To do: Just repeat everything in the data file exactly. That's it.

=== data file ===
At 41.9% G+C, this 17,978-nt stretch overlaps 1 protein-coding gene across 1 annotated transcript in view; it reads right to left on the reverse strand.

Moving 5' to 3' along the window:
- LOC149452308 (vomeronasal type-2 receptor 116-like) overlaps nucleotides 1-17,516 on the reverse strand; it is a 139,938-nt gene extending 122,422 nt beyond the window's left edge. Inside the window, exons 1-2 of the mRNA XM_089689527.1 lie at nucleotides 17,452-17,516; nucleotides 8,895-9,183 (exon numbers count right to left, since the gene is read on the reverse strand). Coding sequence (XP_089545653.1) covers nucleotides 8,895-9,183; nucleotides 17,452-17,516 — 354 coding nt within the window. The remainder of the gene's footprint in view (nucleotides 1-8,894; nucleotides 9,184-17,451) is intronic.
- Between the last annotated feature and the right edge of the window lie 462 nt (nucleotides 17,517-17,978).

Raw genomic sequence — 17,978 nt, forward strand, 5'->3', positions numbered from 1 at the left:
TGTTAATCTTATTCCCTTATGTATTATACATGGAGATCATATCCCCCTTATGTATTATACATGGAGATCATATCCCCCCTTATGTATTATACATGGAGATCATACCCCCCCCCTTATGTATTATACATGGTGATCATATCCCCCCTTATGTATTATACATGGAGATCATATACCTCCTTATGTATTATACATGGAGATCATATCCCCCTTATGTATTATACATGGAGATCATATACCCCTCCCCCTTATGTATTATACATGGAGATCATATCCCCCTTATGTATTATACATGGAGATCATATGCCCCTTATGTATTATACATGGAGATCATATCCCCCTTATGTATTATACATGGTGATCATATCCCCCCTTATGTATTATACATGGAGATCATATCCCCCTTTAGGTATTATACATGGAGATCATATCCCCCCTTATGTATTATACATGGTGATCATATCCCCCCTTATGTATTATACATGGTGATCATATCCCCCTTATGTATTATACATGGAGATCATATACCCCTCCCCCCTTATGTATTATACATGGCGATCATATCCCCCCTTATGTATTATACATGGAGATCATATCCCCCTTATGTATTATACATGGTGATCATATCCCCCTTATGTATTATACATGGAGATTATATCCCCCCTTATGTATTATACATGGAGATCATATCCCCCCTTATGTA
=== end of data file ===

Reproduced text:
At 41.9% G+C, this 17,978-nt stretch overlaps 1 protein-coding gene across 1 annotated transcript in view; it reads right to left on the reverse strand.

Moving 5' to 3' along the window:
- LOC149452308 (vomeronasal type-2 receptor 116-like) overlaps nucleotides 1-17,516 on the reverse strand; it is a 139,938-nt gene extending 122,422 nt beyond the window's left edge. Inside the window, exons 1-2 of the mRNA XM_089689527.1 lie at nucleotides 17,452-17,516; nucleotides 8,895-9,183 (exon numbers count right to left, since the gene is read on the reverse strand). Coding sequence (XP_089545653.1) covers nucleotides 8,895-9,183; nucleotides 17,452-17,516 — 354 coding nt within the window. The remainder of the gene's footprint in view (nucleotides 1-8,894; nucleotides 9,184-17,451) is intronic.
- Between the last annotated feature and the right edge of the window lie 462 nt (nucleotides 17,517-17,978).

Raw genomic sequence — 17,978 nt, forward strand, 5'->3', positions numbered from 1 at the left:
TGTTAATCTTATTCCCTTATGTATTATACATGGAGATCATATCCCCCTTATGTATTATACATGGAGATCATATCCCCCCTTATGTATTATACATGGAGATCATACCCCCCCCCTTATGTATTATACATGGTGATCATATCCCCCCTTATGTATTATACATGGAGATCATATACCTCCTTATGTATTATACATGGAGATCATATCCCCCTTATGTATTATACATGGAGATCATATACCCCTCCCCCTTATGTATTATACATGGAGATCATATCCCCCTTATGTATTATACATGGAGATCATATGCCCCTTATGTATTATACATGGAGATCATATCCCCCTTATGTATTATACATGGTGATCATATCCCCCCTTATGTATTATACATGGAGATCATATCCCCCTTTAGGTATTATACATGGAGATCATATCCCCCCTTATGTATTATACATGGTGATCATATCCCCCCTTATGTATTATACATGGTGATCATATCCCCCTTATGTATTATACATGGAGATCATATACCCCTCCCCCCTTATGTATTATACATGGCGATCATATCCCCCCTTATGTATTATACATGGAGATCATATCCCCCTTATGTATTATACATGGTGATCATATCCCCCTTATGTATTATACATGGAGATTATATCCCCCCTTATGTATTATACATGGAGATCATATCCCCCCTTATGTA